A new page in world history
The war in Europe is over. The greatest victory was scored over the forces of evil, reaction, death. The nations who were saved from death and slavery rejoice. Yet the boundless joy and resounding laughter are mixed with tears of sorrow for the tremendous losses and victims. The Jewish people have the biggest reason to rejoice; they also have the biggest reason to mourn: indeed, our people suffered the greatest losses in the war. But our people were also saved from the greatest misfortune hanging over them: the danger that the Jewish people would perish completely, one and all. But the one to die was Hitler, and the Jews live and will live.
We are not calculating now the numbers of victims. This is a matter for researchers, who will probably also never be able to determine exact numbers. Hitler wanted to separate the Jews from other peoples, as a different race. But he threw the Jewish dead in the same ditches as the dead of other nations, and these very ditches became the graves of brothers—memorials for the victims of the wild, bestial malice of fascism. Hitler wanted to incite all of humankind against the Jews, but he achieved the contrary: in the lines of the Allies, the Jews joined and united with the other peoples, and Jewish blood mixed together and became inseparable from the general stream of blood of all the nations, the blood shed for freedom of all humanity.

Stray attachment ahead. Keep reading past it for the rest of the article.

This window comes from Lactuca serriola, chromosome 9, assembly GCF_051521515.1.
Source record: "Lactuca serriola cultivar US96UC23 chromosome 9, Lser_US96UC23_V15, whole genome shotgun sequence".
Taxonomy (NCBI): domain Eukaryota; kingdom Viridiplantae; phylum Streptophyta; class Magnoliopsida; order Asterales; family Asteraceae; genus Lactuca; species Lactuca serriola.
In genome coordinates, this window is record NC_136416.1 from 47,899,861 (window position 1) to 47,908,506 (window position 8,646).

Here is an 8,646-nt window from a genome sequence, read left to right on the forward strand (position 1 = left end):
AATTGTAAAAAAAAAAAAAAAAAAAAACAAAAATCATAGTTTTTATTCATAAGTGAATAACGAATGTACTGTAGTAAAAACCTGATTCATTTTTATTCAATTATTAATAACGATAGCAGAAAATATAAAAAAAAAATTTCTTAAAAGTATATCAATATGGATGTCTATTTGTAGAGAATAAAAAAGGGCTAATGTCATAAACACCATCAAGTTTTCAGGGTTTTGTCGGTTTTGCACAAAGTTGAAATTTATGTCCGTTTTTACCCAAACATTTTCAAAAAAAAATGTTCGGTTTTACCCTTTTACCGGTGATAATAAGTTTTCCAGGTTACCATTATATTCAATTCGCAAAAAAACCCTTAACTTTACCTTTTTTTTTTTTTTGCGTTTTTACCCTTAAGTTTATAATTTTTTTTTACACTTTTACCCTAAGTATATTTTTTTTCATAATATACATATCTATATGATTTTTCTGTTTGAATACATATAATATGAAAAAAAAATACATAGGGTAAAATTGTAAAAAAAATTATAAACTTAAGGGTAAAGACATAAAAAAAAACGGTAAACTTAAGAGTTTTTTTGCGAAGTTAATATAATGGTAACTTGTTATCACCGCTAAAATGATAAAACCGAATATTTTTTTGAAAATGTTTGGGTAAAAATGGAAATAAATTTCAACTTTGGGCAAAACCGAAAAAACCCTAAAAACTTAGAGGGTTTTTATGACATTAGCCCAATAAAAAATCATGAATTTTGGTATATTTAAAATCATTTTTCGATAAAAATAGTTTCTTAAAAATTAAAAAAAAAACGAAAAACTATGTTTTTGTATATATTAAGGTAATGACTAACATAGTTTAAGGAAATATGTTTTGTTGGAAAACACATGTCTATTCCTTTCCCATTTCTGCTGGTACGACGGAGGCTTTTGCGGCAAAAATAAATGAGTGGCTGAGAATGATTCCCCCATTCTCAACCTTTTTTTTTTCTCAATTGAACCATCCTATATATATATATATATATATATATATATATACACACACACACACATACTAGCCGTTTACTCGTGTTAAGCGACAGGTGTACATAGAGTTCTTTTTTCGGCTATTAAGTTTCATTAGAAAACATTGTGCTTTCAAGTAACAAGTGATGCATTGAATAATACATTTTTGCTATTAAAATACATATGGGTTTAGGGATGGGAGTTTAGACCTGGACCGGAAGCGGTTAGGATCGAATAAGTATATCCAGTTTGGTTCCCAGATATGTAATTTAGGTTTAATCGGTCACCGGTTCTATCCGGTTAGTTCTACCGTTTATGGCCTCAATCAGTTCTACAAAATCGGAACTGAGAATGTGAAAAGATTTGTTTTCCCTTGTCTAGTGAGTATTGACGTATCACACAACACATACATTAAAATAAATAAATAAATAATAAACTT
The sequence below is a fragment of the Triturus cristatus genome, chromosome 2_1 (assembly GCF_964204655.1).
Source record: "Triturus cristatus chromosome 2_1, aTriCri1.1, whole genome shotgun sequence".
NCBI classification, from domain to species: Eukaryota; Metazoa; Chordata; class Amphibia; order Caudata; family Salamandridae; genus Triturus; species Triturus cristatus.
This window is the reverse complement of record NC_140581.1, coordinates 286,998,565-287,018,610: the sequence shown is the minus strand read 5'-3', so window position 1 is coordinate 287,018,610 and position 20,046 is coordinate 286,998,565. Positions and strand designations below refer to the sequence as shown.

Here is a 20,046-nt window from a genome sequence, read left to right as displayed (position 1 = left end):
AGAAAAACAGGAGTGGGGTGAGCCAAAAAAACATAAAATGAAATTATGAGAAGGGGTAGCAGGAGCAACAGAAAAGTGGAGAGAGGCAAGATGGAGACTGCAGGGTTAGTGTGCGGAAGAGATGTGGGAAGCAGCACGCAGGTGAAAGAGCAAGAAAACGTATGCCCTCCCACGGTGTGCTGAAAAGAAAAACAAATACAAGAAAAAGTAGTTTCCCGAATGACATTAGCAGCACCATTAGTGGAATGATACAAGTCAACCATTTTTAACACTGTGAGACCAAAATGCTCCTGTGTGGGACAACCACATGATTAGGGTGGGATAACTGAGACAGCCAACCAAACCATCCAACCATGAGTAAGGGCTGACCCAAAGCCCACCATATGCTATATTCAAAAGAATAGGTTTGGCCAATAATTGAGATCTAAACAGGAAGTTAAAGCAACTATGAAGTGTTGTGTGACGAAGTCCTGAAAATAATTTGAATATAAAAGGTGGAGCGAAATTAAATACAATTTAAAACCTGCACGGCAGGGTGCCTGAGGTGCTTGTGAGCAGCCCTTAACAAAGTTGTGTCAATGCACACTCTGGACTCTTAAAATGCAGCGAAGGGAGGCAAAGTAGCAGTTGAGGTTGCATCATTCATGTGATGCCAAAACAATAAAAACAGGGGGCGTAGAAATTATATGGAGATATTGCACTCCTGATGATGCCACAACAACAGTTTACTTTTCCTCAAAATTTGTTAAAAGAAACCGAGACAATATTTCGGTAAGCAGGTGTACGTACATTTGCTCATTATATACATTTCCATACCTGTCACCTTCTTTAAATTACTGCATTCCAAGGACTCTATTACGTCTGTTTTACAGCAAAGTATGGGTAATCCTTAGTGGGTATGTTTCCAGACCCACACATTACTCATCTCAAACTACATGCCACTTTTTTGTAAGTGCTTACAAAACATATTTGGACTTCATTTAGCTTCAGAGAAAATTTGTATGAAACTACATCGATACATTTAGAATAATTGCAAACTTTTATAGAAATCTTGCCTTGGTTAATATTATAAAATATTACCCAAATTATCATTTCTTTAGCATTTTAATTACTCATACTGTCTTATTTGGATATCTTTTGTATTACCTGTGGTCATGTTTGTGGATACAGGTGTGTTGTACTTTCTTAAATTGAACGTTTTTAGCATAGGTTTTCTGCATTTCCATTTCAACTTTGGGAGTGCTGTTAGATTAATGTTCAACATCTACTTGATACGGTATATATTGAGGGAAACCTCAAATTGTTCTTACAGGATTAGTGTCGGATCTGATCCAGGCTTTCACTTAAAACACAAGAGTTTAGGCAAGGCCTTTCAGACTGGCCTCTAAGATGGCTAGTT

The victory over Hitler's Germany has colossal consequences for the Jews. It changes the course of Jewish history in Europe as such. The central nest of world reactionary forces has been destroyed. The nest of the wildest, the most bestial antisemitism has been blown apart. Over the course of the last decades, all movements of persecution against Jews have had their origin in Berlin. The countries that fell under the influence of Fascism began one after the other to introduce restrictions for Jews, deleting Jews from the slate of citizens, keeping them in the category of pariahs. It was not only in Germany that the medieval ghetto rose up, resuscitated from the dead. It was not only the Jews of Germany who faced the threat of downfall. Antisemitism began to spread even before the war—and the brown plague over all of western and southern Europe. From there it migrated over to Poland, Italy, Romania, Hungary, Austria, Bulgaria. In many countries the Jews, who until then had more or less enjoyed equal rights, were moved into ghettos. These were systematic measures in preparation for the extermination of the Jewish people, organized according to German plans. And if the war had lasted a little longer, if Hitler and his band had not suffered such a dismal defeat, those remnants of Jews in many states would certainly have been exterminated: states where they have now been saved by the Red Army and by the armies of the Allies.
Hitler's Germany and all of its satellites are now destroyed. In the former fascist and pro-fascist states there can no longer be any state antisemitism. The grounds for antisemitism have been wrested from underneath society as a whole, although certain remnants, an inheritance of sorts from that antisemitism, still remain and will last for a certain period of time. The carcass that carries the name antisemitism will continue to spoil the air of European society for a while. Yet a carcass is indeed no more than a carcass.